'Watchmen' EP Nicole Kassell on That Dr. Manhattan Action Sequence & What's Next

Meaghan Darwish
Spoiler Alert HBO

[Warning: This article contains MAJOR spoilers for Season 1, Episode 8 of Watchmen, "A God Walks Into Abar."]

HBO's Watchmen is approaching its end and after the revealing penultimate episode, the desire to learn what's next has never been stronger.

Recounting the love story between Angela (Regina King) and Dr. Manhattan (Yahya Abdul-Mateen II), the installment titled "A God Walks Into Abar," also offered a glimpse at the Seventh Kavalry's "evil" plan as well as Adrian's (Jeremy Irons) continued escape attempts.

Below, executive producer and episode director Nicole Kassell offers insight and some answers as to what viewers can expect heading into Watchmen's final chapter.

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We learned a lot in this episode, especially about Angela and Dr. Manhattan's love story. Has their relationship really reached it's tragic end, or are we going to see a little bit more with them before the series is through?

Nicole Kassell: Oh, I can't answer that. You've got to tune in and watch. That's a great question that I think people will be asking.

What kinds of exciting challenges did you face directing this episode since it is the most special effects heavy?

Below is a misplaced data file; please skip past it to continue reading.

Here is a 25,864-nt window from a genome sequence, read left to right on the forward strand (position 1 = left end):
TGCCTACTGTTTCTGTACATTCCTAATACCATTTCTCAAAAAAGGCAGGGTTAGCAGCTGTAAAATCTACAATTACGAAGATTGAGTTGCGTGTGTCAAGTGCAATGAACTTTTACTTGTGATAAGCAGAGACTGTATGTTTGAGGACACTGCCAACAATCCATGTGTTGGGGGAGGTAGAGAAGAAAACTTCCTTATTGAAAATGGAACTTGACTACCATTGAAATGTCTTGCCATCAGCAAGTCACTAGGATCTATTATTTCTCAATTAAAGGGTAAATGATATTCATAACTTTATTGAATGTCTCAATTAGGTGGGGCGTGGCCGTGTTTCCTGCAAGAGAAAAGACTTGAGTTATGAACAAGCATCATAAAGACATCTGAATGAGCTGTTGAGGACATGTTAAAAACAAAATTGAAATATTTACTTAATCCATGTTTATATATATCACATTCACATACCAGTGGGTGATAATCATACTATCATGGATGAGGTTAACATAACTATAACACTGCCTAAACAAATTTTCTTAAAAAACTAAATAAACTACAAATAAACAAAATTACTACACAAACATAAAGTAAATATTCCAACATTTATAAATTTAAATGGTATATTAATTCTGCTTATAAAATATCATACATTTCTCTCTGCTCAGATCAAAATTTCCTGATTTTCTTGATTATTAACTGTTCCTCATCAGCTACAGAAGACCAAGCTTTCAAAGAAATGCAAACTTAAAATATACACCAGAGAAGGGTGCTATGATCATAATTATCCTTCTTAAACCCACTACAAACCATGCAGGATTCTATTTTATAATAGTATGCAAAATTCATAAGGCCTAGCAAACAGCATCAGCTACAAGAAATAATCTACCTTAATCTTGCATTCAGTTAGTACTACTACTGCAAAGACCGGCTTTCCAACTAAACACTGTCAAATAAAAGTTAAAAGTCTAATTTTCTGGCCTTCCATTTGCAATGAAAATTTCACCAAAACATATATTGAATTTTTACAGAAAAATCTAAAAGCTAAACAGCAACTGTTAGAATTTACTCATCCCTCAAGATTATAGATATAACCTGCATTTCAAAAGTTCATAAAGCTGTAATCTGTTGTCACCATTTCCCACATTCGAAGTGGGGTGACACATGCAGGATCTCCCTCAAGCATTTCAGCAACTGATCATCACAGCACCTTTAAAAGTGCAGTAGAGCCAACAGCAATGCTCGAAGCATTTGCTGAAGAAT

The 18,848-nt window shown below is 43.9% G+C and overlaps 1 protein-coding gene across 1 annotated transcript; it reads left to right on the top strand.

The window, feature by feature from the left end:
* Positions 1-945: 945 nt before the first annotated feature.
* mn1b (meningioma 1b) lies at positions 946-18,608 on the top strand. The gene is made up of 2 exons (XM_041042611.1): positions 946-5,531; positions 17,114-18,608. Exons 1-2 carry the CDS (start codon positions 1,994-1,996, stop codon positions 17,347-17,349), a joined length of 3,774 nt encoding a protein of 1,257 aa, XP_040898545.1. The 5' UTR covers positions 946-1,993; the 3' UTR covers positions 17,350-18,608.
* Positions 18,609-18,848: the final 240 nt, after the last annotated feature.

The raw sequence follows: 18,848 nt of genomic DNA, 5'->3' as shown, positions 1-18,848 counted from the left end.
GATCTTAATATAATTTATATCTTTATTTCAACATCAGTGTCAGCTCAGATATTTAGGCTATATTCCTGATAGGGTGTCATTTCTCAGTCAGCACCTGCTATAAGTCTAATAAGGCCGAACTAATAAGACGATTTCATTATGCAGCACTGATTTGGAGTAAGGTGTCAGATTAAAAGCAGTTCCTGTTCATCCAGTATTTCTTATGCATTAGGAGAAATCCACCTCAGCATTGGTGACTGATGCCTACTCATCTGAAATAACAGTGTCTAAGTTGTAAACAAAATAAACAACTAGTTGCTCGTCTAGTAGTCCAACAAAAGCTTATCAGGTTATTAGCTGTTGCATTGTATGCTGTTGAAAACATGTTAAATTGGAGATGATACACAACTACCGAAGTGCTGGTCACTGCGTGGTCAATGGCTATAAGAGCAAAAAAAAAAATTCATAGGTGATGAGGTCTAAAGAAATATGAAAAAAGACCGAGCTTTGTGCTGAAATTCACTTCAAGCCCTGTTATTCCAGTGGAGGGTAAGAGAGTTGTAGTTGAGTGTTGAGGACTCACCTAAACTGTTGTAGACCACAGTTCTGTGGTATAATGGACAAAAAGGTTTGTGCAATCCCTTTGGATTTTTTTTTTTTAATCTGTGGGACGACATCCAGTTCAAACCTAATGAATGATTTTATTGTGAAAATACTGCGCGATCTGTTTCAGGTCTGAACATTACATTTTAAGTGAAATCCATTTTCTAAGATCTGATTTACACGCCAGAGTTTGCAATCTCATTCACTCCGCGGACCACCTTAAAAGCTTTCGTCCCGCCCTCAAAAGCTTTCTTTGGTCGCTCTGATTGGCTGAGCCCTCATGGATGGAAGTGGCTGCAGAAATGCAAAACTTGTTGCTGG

I've been asked that and I actually hadn't thought of it that way, I guess partly because many of episodes have very complicated visual effects. Then I realized that I'm not sure people are aware, when [Dr. Manhattan]'s blue without the glow, that's actual special effects makeup. It's not always via visual effects.

Because it's always him that part was easy to prep for because that was going to be all done in post, and we could put him in real environments, whereas there's other sequences where it's all entirely green-screen... But for me, the challenge of the episode truly was 25 pages of two people in a bar sitting at a table without being able to show one of their faces. So it was almost like the more simple the scene seemed, the harder it was to achieve the cinematic sequence to make it visually exciting.

(Credit: HBO)

I bet. And speaking of the bar, is it another person sitting across Regina King in those scenes or is it actually Yahya Abdul-Mateen II?

It's Yahya playing a different Dr. Manhattan and he just killed it. He did an amazing job.

That is amazing. He sounded so different in those sequences.

Yeah, I'll say the closest you come to seeing [his face] is when he's narrating that story of going to Europa and creating what was meant to be a paradise. You kind of see him in the background and that's the closest to you ever see [that version of] him.

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From a shared intellectualism to a desire to save humanity, there are a lot of similarities between the two.

Is it safe to say after this episode that Adrian's timeline is a little bit different than the present-day Tulsa story?

Correct, yes.

And we got our first post credit scene of the season. Will that play a role in the finale as he continues his escape attempts?

Great question. You're going to have to tune into Episode 9. You're asking the questions we want people to be asking.

In an earlier episode he told Mr. Phillips (Tom Mison) he didn't "need it yet," referring to the horseshoe that shows up in the cake at the end of this episode. Did Adrian know all along then, that he would need one in order to make his escape?